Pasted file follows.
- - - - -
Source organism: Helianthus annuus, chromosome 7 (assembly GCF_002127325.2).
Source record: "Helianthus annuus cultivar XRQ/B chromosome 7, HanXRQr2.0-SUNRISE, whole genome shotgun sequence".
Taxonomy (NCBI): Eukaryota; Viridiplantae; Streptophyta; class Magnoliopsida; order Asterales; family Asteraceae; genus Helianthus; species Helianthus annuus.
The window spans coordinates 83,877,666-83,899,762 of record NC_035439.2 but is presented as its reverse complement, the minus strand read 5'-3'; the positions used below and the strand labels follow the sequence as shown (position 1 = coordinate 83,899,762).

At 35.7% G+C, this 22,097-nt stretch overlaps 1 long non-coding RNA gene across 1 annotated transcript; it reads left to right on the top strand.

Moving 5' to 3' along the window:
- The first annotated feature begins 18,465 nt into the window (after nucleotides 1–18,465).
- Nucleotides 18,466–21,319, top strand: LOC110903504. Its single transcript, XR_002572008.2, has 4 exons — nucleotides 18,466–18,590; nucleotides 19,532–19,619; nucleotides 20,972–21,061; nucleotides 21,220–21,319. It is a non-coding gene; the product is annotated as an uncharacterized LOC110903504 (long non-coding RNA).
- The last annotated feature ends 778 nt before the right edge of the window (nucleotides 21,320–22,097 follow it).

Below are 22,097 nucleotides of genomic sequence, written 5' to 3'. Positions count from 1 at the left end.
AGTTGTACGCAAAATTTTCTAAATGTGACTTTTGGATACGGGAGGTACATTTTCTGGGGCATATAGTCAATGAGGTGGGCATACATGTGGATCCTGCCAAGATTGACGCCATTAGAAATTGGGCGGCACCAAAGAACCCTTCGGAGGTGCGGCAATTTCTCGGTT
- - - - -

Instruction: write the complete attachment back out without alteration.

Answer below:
Source organism: Helianthus annuus, chromosome 7 (assembly GCF_002127325.2).
Source record: "Helianthus annuus cultivar XRQ/B chromosome 7, HanXRQr2.0-SUNRISE, whole genome shotgun sequence".
Taxonomy (NCBI): Eukaryota; Viridiplantae; Streptophyta; class Magnoliopsida; order Asterales; family Asteraceae; genus Helianthus; species Helianthus annuus.
The window spans coordinates 83,877,666-83,899,762 of record NC_035439.2 but is presented as its reverse complement, the minus strand read 5'-3'; the positions used below and the strand labels follow the sequence as shown (position 1 = coordinate 83,899,762).

At 35.7% G+C, this 22,097-nt stretch overlaps 1 long non-coding RNA gene across 1 annotated transcript; it reads left to right on the top strand.

Moving 5' to 3' along the window:
- The first annotated feature begins 18,465 nt into the window (after nucleotides 1–18,465).
- Nucleotides 18,466–21,319, top strand: LOC110903504. Its single transcript, XR_002572008.2, has 4 exons — nucleotides 18,466–18,590; nucleotides 19,532–19,619; nucleotides 20,972–21,061; nucleotides 21,220–21,319. It is a non-coding gene; the product is annotated as an uncharacterized LOC110903504 (long non-coding RNA).
- The last annotated feature ends 778 nt before the right edge of the window (nucleotides 21,320–22,097 follow it).

Below are 22,097 nucleotides of genomic sequence, written 5' to 3'. Positions count from 1 at the left end.
AGTTGTACGCAAAATTTTCTAAATGTGACTTTTGGATACGGGAGGTACATTTTCTGGGGCATATAGTCAATGAGGTGGGCATACATGTGGATCCTGCCAAGATTGACGCCATTAGAAATTGGGCGGCACCAAAGAACCCTTCGGAGGTGCGGCAATTTCTCGGTT